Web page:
Bruce Willis as John McClane in Die Hard (John McTiernan, 1988)
                            The image seems to be a way of marking such a potential separation between exterior and interior while belonging to both. Moreover, that condition of holding ‘in sight’, as a means of externalisation as belonging to the image, is realised in the easy conceptual slippage from ‘in sight’ to ‘insight’- originally ‘internal sight’ or seeing with the eyes of the mind, that later becomes a seeing into a thing or subject. To bring an object within sight is to affect the ‘inner eye’, to re-formulate the relationship of the visible to the invisible, presence to absence.  Lindsay Smith, 'Foreword: In-Sight', Excursions, Vol. 1, Issue 1 (June 2010), i-ii

                            Thanks to the regular updates to Jurn, the excellent search-engine that Film Studies For Free uses in its every waking hour (and then dreams of every night), FSFF found its way to a newish e-journal -- Excursions -- with a first issue replete with interesting and, yes, insightful items on film.

                            Its Mission Statement reads as follows:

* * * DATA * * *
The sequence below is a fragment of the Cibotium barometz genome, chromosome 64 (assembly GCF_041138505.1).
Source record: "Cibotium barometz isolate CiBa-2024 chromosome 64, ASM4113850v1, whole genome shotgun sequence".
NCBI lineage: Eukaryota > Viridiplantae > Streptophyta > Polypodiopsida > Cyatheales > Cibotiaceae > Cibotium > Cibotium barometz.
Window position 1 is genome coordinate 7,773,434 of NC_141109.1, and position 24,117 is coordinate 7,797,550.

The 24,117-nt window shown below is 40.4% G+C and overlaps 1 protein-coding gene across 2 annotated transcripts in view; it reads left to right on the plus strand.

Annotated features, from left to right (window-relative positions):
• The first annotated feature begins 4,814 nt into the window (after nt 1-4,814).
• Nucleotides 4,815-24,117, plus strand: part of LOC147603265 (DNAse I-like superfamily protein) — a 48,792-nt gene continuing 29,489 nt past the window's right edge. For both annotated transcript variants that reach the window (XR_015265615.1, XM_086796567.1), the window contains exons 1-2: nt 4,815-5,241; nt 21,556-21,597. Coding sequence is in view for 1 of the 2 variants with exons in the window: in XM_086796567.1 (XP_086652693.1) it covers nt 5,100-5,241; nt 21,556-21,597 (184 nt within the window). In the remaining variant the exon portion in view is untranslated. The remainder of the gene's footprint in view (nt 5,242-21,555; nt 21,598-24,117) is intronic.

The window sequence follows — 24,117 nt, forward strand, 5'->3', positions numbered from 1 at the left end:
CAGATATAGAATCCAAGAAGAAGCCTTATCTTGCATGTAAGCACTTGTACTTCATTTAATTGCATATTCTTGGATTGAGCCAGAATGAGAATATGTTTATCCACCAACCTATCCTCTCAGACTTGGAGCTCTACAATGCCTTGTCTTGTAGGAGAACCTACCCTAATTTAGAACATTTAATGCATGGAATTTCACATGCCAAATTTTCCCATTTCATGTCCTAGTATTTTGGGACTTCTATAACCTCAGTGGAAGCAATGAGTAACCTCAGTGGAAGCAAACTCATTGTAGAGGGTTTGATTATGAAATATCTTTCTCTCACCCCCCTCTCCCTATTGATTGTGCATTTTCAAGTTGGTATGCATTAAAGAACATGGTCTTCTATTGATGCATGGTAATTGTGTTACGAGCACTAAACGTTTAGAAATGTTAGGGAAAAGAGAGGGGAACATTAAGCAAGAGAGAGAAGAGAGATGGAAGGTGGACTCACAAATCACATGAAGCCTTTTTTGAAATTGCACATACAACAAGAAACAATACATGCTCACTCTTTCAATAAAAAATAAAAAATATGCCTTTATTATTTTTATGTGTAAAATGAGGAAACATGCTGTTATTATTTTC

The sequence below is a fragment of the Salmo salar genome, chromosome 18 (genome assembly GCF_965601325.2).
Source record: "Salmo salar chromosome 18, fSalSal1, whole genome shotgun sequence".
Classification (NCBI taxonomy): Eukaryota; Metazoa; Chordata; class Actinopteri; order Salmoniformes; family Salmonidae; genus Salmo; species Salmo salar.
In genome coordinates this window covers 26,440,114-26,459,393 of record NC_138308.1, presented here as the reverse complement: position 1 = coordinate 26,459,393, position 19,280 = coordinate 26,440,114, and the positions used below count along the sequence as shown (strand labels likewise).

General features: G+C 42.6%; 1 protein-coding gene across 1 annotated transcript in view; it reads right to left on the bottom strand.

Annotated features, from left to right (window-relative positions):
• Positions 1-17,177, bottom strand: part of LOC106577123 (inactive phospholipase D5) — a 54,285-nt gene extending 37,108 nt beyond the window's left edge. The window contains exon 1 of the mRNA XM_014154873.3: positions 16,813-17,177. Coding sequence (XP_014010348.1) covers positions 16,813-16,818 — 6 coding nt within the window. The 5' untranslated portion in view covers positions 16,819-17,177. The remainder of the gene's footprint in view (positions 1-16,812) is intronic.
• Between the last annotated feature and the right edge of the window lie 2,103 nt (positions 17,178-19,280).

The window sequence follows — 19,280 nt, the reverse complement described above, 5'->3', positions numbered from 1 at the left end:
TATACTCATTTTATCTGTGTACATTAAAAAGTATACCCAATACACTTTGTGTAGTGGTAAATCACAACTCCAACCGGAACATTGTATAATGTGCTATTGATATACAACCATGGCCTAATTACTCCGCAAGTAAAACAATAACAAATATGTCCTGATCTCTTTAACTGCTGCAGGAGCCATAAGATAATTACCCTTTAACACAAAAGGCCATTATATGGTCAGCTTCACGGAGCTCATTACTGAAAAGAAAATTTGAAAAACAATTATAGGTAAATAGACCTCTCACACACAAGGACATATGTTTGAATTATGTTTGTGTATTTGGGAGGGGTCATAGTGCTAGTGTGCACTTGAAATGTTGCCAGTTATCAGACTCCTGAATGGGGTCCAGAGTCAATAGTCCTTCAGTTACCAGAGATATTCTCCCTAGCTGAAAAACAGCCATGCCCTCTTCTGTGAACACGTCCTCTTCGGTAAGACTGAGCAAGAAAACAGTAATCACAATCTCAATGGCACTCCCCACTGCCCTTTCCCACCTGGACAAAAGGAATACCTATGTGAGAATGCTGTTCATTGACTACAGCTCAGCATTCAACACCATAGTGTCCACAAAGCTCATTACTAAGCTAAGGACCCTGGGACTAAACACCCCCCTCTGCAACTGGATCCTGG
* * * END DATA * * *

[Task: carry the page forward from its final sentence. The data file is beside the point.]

Excursions is an invitation to journey into the unfamiliar, a space in which to reflect upon the travels of concepts, beyond the boundaries of one’s discipline. An on-line peer-reviewed journal, Excursions is designed to showcase high-quality, innovative and inventive postgraduate research. Run by postgraduates in the School of English at the University of Sussex, we aim to encourage work that plays with the permeable nature of academic disciplines. As such, our interest lies in the interdisciplinary. Each issue of the journal has a theme which contributors can interpret as they see fit. We welcome critical papers or creative pieces and seek to place cultural, political, artistic and scientific discourses together in surprising combinations and illuminating moments of collision.
                            And here is the table of contents:


                            Monday, 9 August 2010

                            "Bollywood" for Beginners and Beyond: Introductions to Popular Hindi Cinema Studies